BY SAI VINOD| IN SPECIAL REPORTS |04/07/2018
NDA government cuts ads to the Indian Express second year running, and leading Hindi newspapers get more by way of advertising than leading English ones.
BY GEETA SESHU| IN SPECIAL REPORTS |02/05/2018
Free Speech in 2018: Murder, violence, threats, gags, and policy clampdowns – that’s how the year started.
BY VIKAS KUMAR| IN SPECIAL REPORTS |13/03/2018
With party ads playing a big role, the issue for the media is how to ensure a level playing field so that money does not decide the election outcome. But civil society placed ads too.
IN SPECIAL REPORTS |20/01/2018
The Hoot’s annual report attempts a state-wise overview of the climate for media freedom and free speech.
In a bad year for creative freedom an astonishing variety of reasons were cited for censorship, even as the courts upheld filmmakers’ rights in some cases.
BY MANJULAA| IN SPECIAL REPORTS |27/07/2017
Short films have taken time to get to centrestage in India but looks like they are here to stay,
INDIA’S FREE SPEECH CHALLENGES—Part I. Films, television and public events ran into deletions and protests from a whole range of perpetrators in the last 15 months.
Will the breach of privilege case and the challenge before the Supreme Court outlive dissolution of the UP Assembly?
BY ANKITA PANDEY| IN SPECIAL REPORTS |20/12/2016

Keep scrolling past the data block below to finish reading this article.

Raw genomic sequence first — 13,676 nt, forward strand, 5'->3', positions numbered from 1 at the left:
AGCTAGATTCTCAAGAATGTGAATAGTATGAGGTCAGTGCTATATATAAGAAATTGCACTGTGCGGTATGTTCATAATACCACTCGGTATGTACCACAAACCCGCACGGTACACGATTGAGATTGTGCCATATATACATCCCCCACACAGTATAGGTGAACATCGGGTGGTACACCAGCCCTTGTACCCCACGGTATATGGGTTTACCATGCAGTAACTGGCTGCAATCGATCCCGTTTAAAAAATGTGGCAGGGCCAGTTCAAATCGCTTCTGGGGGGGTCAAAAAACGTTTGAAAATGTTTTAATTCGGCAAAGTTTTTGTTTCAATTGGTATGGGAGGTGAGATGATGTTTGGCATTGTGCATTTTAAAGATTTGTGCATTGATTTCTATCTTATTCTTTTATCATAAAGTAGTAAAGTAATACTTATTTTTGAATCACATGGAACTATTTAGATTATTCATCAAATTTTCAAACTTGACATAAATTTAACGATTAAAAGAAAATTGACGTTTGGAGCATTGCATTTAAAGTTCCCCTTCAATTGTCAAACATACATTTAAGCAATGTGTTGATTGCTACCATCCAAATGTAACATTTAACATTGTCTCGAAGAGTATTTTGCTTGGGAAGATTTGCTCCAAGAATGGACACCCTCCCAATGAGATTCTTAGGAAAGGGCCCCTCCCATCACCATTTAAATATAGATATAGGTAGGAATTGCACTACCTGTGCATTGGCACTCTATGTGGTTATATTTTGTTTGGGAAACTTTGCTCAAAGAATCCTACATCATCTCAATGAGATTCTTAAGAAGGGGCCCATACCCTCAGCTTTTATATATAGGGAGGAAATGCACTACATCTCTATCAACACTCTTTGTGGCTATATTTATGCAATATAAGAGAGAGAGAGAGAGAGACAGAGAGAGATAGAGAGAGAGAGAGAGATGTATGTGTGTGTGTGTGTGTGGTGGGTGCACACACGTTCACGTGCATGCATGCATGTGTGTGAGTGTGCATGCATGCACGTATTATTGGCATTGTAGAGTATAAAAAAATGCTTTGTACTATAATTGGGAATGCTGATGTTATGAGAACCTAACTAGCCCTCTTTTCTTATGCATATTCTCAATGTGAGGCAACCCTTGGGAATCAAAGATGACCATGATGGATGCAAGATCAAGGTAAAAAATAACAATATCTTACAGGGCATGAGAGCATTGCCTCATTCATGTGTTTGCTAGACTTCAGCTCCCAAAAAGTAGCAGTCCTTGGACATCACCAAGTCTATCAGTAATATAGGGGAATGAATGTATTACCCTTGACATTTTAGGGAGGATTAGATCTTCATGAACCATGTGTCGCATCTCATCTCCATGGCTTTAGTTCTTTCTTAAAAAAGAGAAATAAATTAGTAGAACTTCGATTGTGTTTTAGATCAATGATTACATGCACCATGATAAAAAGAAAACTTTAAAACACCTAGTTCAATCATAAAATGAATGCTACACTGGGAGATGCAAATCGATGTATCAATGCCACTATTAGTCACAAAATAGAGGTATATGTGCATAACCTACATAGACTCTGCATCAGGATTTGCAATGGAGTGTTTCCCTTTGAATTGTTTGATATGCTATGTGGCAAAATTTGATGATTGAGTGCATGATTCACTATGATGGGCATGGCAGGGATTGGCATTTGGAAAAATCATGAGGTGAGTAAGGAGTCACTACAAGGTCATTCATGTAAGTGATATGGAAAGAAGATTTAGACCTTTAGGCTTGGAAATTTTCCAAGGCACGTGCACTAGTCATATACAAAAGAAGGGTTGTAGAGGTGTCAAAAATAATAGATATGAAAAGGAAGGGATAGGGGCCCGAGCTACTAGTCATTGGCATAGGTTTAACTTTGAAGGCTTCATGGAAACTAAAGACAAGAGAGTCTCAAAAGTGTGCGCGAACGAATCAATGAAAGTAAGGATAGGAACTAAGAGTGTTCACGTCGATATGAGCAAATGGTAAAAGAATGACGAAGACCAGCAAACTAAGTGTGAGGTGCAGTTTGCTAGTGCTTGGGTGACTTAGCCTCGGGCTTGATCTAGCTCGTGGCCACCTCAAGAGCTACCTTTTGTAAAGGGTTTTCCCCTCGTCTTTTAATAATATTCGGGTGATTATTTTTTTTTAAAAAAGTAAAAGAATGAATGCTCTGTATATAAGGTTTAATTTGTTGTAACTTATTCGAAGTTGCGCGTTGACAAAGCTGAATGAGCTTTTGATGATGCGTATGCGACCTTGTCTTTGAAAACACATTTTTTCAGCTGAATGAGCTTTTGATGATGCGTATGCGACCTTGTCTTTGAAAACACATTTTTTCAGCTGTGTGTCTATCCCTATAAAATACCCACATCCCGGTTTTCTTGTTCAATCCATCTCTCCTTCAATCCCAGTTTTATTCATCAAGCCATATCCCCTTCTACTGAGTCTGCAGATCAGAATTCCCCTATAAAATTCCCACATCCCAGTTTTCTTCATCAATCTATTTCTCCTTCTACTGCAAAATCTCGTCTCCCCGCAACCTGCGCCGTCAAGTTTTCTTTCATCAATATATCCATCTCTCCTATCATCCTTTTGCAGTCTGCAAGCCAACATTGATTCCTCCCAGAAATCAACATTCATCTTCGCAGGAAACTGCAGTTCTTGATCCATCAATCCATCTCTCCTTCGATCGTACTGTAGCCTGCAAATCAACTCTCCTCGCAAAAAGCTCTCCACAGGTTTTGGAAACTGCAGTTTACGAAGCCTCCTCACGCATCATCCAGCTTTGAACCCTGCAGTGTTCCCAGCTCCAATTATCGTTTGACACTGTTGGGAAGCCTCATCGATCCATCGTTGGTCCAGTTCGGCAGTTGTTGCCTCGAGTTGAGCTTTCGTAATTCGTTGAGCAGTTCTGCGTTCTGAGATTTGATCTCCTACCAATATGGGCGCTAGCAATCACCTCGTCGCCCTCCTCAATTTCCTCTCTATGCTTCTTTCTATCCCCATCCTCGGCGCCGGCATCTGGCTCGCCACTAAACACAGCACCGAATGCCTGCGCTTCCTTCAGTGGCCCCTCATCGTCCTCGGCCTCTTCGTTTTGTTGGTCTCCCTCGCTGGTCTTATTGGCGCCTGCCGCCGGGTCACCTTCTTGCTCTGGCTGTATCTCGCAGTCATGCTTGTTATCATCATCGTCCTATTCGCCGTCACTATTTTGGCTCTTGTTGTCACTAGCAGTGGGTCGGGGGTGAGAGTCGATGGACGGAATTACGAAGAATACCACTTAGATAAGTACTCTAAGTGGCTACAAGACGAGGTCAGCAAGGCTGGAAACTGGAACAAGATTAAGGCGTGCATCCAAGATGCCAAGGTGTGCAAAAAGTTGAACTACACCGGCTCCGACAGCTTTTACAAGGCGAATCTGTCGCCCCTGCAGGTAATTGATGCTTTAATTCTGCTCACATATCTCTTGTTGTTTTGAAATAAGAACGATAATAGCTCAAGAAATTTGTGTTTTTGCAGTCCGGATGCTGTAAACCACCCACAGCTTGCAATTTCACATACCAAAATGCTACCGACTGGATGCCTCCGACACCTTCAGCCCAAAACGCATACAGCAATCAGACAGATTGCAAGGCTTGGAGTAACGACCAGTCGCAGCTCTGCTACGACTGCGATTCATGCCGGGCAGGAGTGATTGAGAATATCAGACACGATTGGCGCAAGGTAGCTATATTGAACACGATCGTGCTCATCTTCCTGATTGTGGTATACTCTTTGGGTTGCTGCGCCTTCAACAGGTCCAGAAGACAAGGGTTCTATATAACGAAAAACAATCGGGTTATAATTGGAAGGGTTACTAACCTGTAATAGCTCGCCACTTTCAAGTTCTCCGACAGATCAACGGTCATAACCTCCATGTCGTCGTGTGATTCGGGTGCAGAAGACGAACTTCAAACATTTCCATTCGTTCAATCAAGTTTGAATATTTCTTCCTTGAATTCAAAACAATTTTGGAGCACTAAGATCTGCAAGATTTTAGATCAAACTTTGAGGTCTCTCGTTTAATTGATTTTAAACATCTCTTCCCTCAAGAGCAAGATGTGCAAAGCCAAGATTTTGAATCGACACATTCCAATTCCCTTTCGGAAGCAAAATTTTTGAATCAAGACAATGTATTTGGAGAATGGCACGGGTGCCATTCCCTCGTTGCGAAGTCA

What are the factors that decide whether and where tribal language publications flourish? Some of the answers are surprising.
BY ANJALI PURI| IN ARCHIVE |05/11/2016
Well-spoken executives offering well-packaged stories also came in to pitch for new players who needed to build profiles, influence policy and defuse criticism.
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The Hindu  reports that  writer S Hareesh has withdrawn his novel Meesha which was being serialised in Mathrubhumi Weekly after threats from organisations of the Sangh Parivar. They also vandalised an exhibition organised by Mathrubhumi books in Kochi in protest. They found portions of a dialogue between two characters in the novel objectionable. The Mathrubhumi Weekly editor tweeted that literature was being mob lynched.                                

ET reports that the Congress party will  have a hyperlocal social media strategy for the forthcoming state elections. It says the Congress social media cell has "identified block level social media warriors" who will give feedback on community level issues to the party's social media  war room. Such as which local temples  with a particular caste following the Congress state unit chief should visit, or in which areas farm loan waiver schemes are going badly, giving the Congress an issue to raise.                    
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